Ireland Politics October 2019

Ireland

Ireland: 2020 budget prepares for a no-deal Brexit

October 22, 2019

On 8 October, Finance Minister Paschal Donohoe unveiled the draft 2020 budget to the lower house of Parliament, preparing for a worst-case Brexit scenario. Overall, the budget amounts to just over EUR 2.9 billion, reflecting an expected 3.5% rise in spending from this year, along with tax changes, to adequately respond to the challenges stemming from Brexit given the country’s close trade links and land border with the UK. Notably, the government projects a deficit of 0.6% of GDP in the event of a no-deal Brexit, although there is wide margin of error around this due to heightened uncertainty surrounding what shape Brexit will take. This would mark a significant shift from an estimated budget surplus of 0.2% of GDP this year. Moreover, the government forecasts that growth will stall next year to 0.7% in a no-deal scenario.

Over EUR 1.2 billion, excluding EU funding, has been set aside to respond to a no-deal Brexit. From this, EUR 200 million will be made available next year and will be allocated across a number of departments and agencies to increase the level of staffing, upgrading infrastructure at ports and airports, and investing in IT and facilities management. In the event of a no-deal Brexit, EUR 650 million in contingency funding has been earmarked to support the key sectors of agriculture, enterprise and tourism, as well as to aid the most affected regions. In particular, EUR 220 million would be released immediately, with half of these funds to be directed to help vulnerable firms adjust to the challenges triggered by a no-deal scenario.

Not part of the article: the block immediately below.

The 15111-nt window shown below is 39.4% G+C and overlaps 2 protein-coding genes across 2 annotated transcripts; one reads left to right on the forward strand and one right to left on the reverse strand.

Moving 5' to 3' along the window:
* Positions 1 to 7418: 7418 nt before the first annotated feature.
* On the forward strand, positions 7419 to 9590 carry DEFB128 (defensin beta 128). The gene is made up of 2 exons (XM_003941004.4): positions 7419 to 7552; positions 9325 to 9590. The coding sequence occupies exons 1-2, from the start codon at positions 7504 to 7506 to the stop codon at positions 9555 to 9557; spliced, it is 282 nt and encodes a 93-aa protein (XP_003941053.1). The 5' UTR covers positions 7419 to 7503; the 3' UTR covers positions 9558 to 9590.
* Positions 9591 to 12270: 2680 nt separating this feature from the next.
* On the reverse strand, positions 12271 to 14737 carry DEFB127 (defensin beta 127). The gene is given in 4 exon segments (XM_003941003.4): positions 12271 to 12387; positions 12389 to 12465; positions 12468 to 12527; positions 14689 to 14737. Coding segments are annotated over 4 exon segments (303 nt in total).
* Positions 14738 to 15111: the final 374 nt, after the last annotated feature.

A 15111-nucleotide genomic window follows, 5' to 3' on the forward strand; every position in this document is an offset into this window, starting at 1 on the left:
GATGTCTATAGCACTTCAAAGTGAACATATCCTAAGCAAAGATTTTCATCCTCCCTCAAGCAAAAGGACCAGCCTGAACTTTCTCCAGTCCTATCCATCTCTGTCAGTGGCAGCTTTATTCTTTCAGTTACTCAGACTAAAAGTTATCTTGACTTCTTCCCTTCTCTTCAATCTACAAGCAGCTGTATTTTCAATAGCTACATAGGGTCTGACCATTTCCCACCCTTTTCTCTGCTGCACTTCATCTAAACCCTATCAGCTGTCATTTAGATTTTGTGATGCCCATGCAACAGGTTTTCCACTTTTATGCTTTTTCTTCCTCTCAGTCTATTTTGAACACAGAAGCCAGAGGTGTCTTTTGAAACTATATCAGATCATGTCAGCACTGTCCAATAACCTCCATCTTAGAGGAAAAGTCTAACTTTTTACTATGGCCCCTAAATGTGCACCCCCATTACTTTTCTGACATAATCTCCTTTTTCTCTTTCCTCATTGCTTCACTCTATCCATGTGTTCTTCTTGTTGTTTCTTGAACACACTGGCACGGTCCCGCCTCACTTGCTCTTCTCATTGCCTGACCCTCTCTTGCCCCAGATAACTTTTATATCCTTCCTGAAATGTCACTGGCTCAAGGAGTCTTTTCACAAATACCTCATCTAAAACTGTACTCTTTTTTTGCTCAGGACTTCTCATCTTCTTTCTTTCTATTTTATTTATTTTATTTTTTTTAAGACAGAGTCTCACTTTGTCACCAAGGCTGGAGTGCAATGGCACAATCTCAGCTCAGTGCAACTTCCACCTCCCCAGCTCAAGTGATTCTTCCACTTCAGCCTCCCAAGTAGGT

To finance the extra spending, targeted tax changes to the net value of around EUR 300 million will be implemented. This includes an increase in the carbon tax and higher excise duties on cigarettes and fuels.

FocusEconomics Consensus Forecast panelists expects a budget surplus of 0.2% of GDP in 2020, which is unchanged from last month’s forecast, and 0.3% of GDP in 2021.


Author:, Economist

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